Lewis Bradbury, the owner, and real estate agent wanted to create a unique office building and commissioned Summer Hunt to design and supervise its construction. Later Bradbury replaced Hunt with George H. Wyman because he understood his vision better.
The uniqueness of the building is evident from the Romanesque exterior and the light-filled Victorian interior that rises fifty feet with marble stairs, an open cage elevator, and ornate railings. Visitors can only go up to the first landing, where they can take pictures of the light-filled central atrium or the Charlie Chaplin statue near the lobby.
The Hollywood Bowl
The Hollywood Bowl is another famous outdoor venue in Los Angeles. Constructed in 1922, it’s home to L.A.’s Philharmonic, the Hollywood Bowl Orchestra, and hundreds of musical events, including the annual Playboy Jazz Festival.
The Hollywood Bowl has a distinct bandshell which comprises a set of concentric arches set against the backdrop of the Hollywood Sign and Hollywood Hills. This unique concave shape of the bowl is the subject of thousands of Instagram photos, especially during the fireworks display.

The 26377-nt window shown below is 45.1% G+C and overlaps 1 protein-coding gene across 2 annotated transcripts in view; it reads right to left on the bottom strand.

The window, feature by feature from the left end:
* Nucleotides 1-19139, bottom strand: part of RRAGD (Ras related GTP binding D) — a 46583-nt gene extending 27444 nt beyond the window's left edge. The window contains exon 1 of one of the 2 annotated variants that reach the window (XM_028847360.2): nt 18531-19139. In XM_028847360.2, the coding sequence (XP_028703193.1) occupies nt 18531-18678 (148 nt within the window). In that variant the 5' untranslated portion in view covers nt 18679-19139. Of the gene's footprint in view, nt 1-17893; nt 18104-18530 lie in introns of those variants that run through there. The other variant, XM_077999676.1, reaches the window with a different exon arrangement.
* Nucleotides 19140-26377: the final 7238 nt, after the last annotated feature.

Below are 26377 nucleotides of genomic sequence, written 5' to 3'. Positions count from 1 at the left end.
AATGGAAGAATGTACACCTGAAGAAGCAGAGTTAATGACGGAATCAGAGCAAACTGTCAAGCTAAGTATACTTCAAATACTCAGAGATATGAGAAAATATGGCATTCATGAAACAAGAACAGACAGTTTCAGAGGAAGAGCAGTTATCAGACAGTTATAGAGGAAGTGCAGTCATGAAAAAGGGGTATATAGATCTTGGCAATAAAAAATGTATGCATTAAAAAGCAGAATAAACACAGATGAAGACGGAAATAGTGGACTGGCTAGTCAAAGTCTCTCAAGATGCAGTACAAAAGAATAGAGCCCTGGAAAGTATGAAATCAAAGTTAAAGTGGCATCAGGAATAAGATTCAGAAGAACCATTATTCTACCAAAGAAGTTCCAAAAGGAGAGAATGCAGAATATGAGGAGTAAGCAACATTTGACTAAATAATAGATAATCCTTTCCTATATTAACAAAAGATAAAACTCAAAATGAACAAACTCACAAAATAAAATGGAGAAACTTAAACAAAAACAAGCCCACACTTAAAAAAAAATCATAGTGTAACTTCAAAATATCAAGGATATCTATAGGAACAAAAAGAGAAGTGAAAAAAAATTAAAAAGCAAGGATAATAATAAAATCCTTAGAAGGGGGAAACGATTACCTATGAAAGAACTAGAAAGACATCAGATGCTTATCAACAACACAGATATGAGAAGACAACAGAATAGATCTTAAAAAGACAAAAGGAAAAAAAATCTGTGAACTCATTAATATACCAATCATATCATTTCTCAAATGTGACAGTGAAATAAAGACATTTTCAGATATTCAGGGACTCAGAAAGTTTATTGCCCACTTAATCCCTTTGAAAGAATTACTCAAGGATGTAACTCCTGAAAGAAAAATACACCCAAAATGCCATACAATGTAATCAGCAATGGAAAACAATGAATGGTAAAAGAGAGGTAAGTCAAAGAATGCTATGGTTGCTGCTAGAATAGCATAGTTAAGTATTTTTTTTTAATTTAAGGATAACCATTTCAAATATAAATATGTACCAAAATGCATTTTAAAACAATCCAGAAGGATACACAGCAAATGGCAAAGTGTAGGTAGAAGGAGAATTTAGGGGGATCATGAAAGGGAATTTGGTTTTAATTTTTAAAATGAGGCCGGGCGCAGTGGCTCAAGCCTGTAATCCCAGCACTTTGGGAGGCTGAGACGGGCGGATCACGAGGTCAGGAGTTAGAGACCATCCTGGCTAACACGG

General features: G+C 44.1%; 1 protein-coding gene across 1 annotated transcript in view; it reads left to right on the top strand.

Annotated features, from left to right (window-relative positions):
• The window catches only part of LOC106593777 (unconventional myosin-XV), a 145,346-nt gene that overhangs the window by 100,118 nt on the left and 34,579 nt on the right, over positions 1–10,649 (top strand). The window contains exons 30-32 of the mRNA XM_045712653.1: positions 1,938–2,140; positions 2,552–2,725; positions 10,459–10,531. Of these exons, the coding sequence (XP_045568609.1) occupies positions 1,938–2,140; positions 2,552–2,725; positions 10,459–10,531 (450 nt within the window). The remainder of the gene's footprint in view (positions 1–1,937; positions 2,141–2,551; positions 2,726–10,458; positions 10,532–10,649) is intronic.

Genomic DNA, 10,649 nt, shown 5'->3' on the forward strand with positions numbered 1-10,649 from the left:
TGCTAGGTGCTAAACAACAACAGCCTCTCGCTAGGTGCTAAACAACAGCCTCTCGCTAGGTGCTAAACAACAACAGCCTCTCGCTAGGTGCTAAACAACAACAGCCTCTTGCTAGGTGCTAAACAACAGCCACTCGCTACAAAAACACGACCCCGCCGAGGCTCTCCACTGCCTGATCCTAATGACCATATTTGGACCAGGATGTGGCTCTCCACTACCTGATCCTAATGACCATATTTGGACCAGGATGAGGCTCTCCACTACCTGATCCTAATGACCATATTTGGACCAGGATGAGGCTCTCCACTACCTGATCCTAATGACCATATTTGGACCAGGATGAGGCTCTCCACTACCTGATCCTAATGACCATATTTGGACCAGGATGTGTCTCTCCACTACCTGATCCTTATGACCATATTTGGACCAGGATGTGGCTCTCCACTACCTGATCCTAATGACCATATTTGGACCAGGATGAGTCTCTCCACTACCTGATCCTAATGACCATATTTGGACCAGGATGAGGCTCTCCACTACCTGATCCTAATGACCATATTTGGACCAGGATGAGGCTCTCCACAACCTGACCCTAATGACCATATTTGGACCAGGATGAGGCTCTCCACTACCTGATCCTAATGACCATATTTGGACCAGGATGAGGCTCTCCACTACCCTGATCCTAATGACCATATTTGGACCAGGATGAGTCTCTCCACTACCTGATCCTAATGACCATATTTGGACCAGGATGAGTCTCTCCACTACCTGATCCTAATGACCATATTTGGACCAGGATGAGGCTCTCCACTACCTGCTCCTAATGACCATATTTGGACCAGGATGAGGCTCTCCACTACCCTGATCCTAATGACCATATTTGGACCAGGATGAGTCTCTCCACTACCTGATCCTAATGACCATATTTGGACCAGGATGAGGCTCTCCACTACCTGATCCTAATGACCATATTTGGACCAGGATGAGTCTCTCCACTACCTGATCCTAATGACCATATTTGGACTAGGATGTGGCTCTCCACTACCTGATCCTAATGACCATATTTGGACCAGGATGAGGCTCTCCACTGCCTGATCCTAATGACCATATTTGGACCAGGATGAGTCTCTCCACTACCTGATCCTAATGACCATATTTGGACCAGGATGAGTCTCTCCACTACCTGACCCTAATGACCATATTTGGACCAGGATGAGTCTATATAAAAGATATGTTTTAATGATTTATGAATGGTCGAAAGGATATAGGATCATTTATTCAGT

Another IG-worthy spot is the Art Deco style of the Muse of Music, Dance, and Drama sculpture at the Bowl’s Highland Avenue entrance. George Stanley designed the monument as part of the Public Works of Art Project. Since there are no guided tours at the Hollywood Bowl, you can easily stop by during the day and check out all its fascinating features.
The Korean Friendship Bell
This massive bronze bell symbolizes the friendship between South Korea and the United States. It was also erected to celebrate the bicentennial of U.S. Independence in honor of Korean veterans. The Korean Friendship Bell was designed and cast in Korea before being shipped to the United States, where it was set up on a red pagoda constructed by Korean craftsmen.
The massive 12-foot bell weighs 17 tons and has a diameter of 7.5 feet. Twelve columns support it, representing the 12 Korean zodiac signs, and animals stand at the base of each column. The bell sits under a stone pavilion commonly referred to as the Belfry of Friendship which was featured in two key scenes in the 1995 drama series – The Usual Suspects.
Santa Monica Pier
Santa Monica Pier was the first concrete Pier on the West Coast. Constructed in 1909, the 1600-foot Pier has become a hotspot for tourists visiting L.A. and Santa Monica Beach. It was constructed to satisfy Santa Monica’s sanitation needs and later became a transportation hub for business people like Charles I.D. Looff.
On its opening night, a tableau referred to as The Surrender of Rex Neptune was held to narrate how the king of the sea planned to destroy the Pier. However, he realized it wasn’t possible because he couldn’t break the concrete. As a result, he set the Pier ablaze. A narration of Pier’s history and trying times are available on the Secret Story Tour app.
It takes you through Pier’s key historical elements in a fun and interactive manner. The Pier and the Ferris Wheel in Pacific amusement Park appear regularly in T.V. shows and movies and are the most photographed spots in Los Angeles.